Among the “Camaro Museum” exhibits that Chevrolet gathered for the unveiling of the upcoming 6th-generation model was one of the 1969 Yenko Camaros that Pennsylvania racer and Chevy dealer Don Yenko sold with a thumping 427-cid V8 under the hood.
When Chevrolet unveiled the 2016 Camaro in Detroit on May 16, it did more than just call the automotive media in for a look-see and a bite to eat. Instead, it staged a mini celebration of its long-lived “ponycar.”
Chevrolet also invited Camaro enthusiasts from the U.S. and Canada to the reveal of the 6th-generation car. They turned up with more than 300 Camaros of all vintages, examples of everything from loving restorations to hypermodified cars with wild paint jobs and pumped-up performance. Participants started their day on the city’s Belle Isle Park by parading on the racing circuit laid out for the IndyCar-series Detroit Belle Isle Grand Prix before setting up a show of row upon row of Camaros. (Those who craved a little more excitement signed up for high-volume hot-lap ride-alongs with professional drivers wheeling 2015 Z28s.)
In a further salute to the car’s history, Chevy put together a “Camaro Museum” stocked with significant vehicles from throughout the nameplate’s years on the market.
Of course, the Camaro story started with the 1967 model year as Chevrolet’s answer to the Ford Mustang and Plymouth Barracuda, and it kept the same basic form through 1969 before ushering in an all-new design. Following is a gallery of some of the 1st-generation cars seen at the event, beginning appropriately enough with Camaro number 1.
Power Play: Camaro Engines Through The Years
The first of 49 hand-built pilot models from mid 1966 starred in Camaro’s public introduction and promotional films. It was sold, turned into a drag car in the 1980s, and eventually restored to its original 6-cylinder form.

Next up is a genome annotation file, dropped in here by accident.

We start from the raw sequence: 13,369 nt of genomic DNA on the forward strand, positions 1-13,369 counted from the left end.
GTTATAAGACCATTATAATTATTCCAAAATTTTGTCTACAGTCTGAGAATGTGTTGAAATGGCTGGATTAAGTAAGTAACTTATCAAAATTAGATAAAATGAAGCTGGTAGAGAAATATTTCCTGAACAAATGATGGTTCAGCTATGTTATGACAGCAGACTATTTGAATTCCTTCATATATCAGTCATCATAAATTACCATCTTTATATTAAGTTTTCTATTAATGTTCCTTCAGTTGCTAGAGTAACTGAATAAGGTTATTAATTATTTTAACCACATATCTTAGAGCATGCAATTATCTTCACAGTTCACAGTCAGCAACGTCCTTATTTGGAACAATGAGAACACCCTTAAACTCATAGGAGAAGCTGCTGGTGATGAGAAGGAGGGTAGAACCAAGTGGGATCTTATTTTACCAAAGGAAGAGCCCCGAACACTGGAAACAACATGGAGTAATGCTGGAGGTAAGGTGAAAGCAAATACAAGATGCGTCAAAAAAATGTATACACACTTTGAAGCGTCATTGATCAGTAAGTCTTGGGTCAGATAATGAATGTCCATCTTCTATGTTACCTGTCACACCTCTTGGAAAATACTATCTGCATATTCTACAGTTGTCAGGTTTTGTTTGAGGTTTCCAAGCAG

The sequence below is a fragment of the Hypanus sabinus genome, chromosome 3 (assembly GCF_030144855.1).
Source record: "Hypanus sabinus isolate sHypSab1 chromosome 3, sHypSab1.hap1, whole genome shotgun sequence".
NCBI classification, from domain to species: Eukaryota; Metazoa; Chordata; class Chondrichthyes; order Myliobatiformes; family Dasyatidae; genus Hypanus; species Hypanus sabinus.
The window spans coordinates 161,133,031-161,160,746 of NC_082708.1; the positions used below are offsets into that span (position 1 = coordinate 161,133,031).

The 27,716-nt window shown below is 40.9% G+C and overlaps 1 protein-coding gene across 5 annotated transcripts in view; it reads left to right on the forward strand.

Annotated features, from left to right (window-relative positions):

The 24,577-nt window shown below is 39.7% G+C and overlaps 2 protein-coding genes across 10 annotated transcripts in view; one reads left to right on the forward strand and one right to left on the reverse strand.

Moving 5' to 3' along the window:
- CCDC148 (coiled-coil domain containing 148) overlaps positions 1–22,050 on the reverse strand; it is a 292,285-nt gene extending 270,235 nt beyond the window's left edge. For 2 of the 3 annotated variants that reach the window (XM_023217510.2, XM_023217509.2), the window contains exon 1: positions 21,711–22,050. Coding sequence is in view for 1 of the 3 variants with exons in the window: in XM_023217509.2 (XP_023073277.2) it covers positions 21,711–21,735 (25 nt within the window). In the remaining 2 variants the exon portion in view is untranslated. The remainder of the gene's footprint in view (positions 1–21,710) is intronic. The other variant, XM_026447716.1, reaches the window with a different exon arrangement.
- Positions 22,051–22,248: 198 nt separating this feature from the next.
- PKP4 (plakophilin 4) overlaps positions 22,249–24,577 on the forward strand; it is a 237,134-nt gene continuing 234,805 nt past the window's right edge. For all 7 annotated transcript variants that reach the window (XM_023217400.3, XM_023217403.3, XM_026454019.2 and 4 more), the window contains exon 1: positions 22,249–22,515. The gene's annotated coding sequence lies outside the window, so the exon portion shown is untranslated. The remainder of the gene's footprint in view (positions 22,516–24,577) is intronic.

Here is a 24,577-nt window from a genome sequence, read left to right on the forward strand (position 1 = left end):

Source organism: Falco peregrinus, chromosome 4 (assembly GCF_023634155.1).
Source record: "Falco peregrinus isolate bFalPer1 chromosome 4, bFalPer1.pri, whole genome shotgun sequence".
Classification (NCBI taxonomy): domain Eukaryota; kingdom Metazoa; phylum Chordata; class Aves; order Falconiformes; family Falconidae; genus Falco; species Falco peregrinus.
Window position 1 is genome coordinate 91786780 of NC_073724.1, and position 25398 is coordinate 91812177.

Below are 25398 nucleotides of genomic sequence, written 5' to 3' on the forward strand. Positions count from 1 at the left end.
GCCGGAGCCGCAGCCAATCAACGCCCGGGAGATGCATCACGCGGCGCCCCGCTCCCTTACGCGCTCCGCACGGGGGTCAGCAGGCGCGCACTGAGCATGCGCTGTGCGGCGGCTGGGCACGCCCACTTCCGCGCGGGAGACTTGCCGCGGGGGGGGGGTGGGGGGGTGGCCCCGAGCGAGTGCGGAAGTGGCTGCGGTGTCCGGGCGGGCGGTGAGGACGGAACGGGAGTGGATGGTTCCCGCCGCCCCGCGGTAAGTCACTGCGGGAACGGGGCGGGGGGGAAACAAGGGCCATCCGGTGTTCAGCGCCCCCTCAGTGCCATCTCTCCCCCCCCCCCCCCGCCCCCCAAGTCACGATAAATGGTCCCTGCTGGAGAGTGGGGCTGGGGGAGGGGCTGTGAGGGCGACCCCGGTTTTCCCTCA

Legendary drag racer Bill “Grumpy” Jenkins won the 1967 NHRA Super Stock national championship with this car powered by a 396-cid V8.
The interior of one of the Roger Penske-backed Camaros that carried road racer Mark Donohue to numerous victories in the SCCA Trans-Am series in 1967-68. The cockpit remains substantially as it was in Donohue’s day.
A one-off 1968 Z28 convertible. The car was specially built for Pete Estes, Chevy’s general manager at the time, and previewed the cowl-induction hood that came in for the ’69s.
In 1969, it took the blessing of the division’s central office to allow for the aluminum ZL1 427-cid V8 to be dropped into a Camaro. This is the 66th of 69 “COPO” ZL1 Camaros made that year.
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Many of the invited owners who came to the event made a good showing of late-’60s Camaros, too.
A 1967 convertible with the hidden-headlight Rally Sport option.
The popular 327-cid “small-block” V8 from another ’67.
Extra-cost nose stripes dressed up many early examples like this 1968 convertible.
A 1969 Z/28 with its special 302-cid V8, a car that owed its existence to the Trans-Am racing series.
Chevrolet Camaro Z/28: A History in Photographs
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